Traditional program slices are based on variables and statements. Slices consist of statements that potentially affect (or are affected by) the value of a particular variable at a given statement. Two assumptions are implicit in this definition: 1) that variables and statements are concepts of the programming language in which the program is written, and 2) that slices consist solely of statements. Generalised slicing is an extension of traditional slicing where variables are replaced by arbitrary named program entities and statements by arbitrary program constructs. A model of generalised slicing is presented that allows the essence of any slicing tool to be reduced to a node marking process operating on a program syntax tree. Slicing tools can thus be implemented in a straight-forward way using tree-based techniques such as attribute grammars.A variety of useful program decompositions are shown to be instances of generalised slicing including: call graph generation, interface extraction, slicing of object-oriented inheritance hierarchies and slices based on type dependences. Examples are also given of how slicing can enhance understanding of formal compiler specifications and aid the creation of subset language specifications.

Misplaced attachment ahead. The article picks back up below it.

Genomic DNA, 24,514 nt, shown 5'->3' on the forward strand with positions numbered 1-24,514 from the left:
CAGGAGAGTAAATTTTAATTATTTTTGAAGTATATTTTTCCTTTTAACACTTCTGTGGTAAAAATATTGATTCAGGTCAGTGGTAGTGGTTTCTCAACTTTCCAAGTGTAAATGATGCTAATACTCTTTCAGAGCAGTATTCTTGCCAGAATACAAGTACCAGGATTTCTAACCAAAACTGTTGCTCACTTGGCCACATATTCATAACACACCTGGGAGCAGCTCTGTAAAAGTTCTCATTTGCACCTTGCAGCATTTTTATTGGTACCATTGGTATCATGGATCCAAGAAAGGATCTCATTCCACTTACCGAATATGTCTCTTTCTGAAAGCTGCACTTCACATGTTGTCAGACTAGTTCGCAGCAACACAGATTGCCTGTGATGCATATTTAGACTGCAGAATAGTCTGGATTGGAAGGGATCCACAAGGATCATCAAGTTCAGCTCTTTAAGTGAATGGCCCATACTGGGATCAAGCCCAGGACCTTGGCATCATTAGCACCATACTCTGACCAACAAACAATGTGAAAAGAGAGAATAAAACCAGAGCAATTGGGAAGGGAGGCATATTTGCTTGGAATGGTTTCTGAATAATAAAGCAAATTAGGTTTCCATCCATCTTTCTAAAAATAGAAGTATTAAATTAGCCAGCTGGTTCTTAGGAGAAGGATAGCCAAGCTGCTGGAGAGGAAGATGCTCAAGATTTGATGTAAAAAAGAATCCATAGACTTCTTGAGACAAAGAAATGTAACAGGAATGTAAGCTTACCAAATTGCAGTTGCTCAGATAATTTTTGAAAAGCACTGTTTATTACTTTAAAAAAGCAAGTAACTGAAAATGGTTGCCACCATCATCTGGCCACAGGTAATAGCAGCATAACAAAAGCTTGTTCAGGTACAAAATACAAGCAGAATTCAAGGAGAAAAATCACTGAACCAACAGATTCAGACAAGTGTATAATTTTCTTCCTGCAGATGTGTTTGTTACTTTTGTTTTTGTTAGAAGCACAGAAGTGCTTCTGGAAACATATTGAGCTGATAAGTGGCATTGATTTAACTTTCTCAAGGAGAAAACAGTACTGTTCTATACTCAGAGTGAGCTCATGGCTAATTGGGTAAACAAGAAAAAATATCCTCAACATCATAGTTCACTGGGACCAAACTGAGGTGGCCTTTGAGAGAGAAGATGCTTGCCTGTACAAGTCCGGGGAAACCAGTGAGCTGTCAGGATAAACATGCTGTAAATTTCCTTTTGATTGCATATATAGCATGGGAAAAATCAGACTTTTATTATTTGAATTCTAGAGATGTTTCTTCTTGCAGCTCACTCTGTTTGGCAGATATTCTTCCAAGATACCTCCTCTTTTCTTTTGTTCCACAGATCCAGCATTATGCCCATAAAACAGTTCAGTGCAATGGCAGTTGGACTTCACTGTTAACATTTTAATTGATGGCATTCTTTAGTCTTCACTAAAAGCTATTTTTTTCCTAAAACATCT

|Title of host publication||Proceedings of the 1996 ACM SIGSOFT International Symposium on Software Testing and Analysis|
|Place of Publication||New York, NY, USA|
|Number of pages||7|
|Publication status||Published - 1996|